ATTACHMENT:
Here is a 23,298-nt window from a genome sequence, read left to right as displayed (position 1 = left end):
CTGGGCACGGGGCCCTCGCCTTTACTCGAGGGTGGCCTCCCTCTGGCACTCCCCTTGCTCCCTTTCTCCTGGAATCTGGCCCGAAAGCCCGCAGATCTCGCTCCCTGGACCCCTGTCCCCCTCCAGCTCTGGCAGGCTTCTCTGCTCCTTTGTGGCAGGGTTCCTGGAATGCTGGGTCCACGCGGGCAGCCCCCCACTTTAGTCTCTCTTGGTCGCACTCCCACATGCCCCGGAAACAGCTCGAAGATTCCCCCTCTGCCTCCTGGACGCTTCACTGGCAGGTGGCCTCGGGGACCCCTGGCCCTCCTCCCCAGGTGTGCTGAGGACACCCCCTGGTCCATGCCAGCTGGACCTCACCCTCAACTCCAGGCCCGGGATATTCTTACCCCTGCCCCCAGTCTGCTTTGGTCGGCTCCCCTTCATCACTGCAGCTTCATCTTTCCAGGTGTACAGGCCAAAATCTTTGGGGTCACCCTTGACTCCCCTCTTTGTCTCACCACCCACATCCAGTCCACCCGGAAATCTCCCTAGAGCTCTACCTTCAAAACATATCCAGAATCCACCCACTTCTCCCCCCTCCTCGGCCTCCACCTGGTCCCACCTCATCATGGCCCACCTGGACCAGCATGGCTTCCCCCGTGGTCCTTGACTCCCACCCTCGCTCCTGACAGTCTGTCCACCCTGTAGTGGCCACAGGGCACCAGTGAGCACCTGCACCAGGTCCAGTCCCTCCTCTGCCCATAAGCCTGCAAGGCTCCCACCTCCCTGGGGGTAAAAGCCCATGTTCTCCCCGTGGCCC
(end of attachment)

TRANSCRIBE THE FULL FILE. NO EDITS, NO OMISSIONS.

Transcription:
Here is a 23,298-nt window from a genome sequence, read left to right as displayed (position 1 = left end):
CTGGGCACGGGGCCCTCGCCTTTACTCGAGGGTGGCCTCCCTCTGGCACTCCCCTTGCTCCCTTTCTCCTGGAATCTGGCCCGAAAGCCCGCAGATCTCGCTCCCTGGACCCCTGTCCCCCTCCAGCTCTGGCAGGCTTCTCTGCTCCTTTGTGGCAGGGTTCCTGGAATGCTGGGTCCACGCGGGCAGCCCCCCACTTTAGTCTCTCTTGGTCGCACTCCCACATGCCCCGGAAACAGCTCGAAGATTCCCCCTCTGCCTCCTGGACGCTTCACTGGCAGGTGGCCTCGGGGACCCCTGGCCCTCCTCCCCAGGTGTGCTGAGGACACCCCCTGGTCCATGCCAGCTGGACCTCACCCTCAACTCCAGGCCCGGGATATTCTTACCCCTGCCCCCAGTCTGCTTTGGTCGGCTCCCCTTCATCACTGCAGCTTCATCTTTCCAGGTGTACAGGCCAAAATCTTTGGGGTCACCCTTGACTCCCCTCTTTGTCTCACCACCCACATCCAGTCCACCCGGAAATCTCCCTAGAGCTCTACCTTCAAAACATATCCAGAATCCACCCACTTCTCCCCCCTCCTCGGCCTCCACCTGGTCCCACCTCATCATGGCCCACCTGGACCAGCATGGCTTCCCCCGTGGTCCTTGACTCCCACCCTCGCTCCTGACAGTCTGTCCACCCTGTAGTGGCCACAGGGCACCAGTGAGCACCTGCACCAGGTCCAGTCCCTCCTCTGCCCATAAGCCTGCAAGGCTCCCACCTCCCTGGGGGTAAAAGCCCATGTTCTCCCCGTGGCCC